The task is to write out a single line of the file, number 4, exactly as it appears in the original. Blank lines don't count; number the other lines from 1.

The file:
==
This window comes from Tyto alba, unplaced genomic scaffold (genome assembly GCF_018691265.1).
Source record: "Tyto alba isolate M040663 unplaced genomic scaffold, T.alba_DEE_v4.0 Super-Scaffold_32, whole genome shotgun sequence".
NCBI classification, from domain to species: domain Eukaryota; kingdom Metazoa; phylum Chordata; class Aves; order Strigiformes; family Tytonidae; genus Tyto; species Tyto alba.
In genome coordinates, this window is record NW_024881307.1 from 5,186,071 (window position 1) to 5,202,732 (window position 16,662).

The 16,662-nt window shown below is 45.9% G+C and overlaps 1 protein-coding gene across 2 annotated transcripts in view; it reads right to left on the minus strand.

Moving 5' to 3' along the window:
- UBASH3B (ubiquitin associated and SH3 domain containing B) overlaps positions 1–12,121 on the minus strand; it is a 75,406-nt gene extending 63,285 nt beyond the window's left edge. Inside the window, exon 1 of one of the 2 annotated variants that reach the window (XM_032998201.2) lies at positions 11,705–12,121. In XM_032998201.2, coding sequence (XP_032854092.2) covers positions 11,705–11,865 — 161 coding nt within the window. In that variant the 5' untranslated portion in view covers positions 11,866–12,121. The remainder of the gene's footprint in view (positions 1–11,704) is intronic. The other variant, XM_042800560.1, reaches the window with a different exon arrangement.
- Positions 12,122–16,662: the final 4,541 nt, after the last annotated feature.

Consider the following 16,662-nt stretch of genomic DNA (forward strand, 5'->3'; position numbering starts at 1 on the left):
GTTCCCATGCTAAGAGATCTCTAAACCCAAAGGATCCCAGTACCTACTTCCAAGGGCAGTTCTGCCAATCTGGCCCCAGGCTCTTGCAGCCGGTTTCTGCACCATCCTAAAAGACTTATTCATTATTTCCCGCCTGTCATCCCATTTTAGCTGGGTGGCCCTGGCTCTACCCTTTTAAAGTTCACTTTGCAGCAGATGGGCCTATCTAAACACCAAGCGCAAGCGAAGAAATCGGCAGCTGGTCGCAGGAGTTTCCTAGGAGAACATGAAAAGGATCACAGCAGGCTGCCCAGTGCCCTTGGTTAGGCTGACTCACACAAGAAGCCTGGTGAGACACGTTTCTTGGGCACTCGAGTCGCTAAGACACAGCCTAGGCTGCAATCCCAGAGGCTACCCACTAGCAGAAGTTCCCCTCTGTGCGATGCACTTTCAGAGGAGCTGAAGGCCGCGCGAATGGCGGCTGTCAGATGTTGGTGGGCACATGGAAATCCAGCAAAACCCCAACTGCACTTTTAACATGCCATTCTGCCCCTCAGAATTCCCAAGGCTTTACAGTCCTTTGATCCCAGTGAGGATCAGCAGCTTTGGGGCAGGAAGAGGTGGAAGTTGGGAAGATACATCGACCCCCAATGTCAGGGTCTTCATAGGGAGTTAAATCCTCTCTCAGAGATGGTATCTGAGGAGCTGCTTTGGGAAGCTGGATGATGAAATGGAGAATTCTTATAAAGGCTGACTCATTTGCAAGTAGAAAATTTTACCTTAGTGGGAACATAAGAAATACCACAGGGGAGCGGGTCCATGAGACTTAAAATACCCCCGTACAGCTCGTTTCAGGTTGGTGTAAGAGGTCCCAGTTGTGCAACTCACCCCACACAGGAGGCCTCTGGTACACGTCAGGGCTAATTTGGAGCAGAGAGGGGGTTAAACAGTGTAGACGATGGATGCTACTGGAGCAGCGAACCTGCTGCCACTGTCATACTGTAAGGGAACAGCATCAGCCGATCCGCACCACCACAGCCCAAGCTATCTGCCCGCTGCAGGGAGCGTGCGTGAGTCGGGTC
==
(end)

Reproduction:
In genome coordinates, this window is record NW_024881307.1 from 5,186,071 (window position 1) to 5,202,732 (window position 16,662).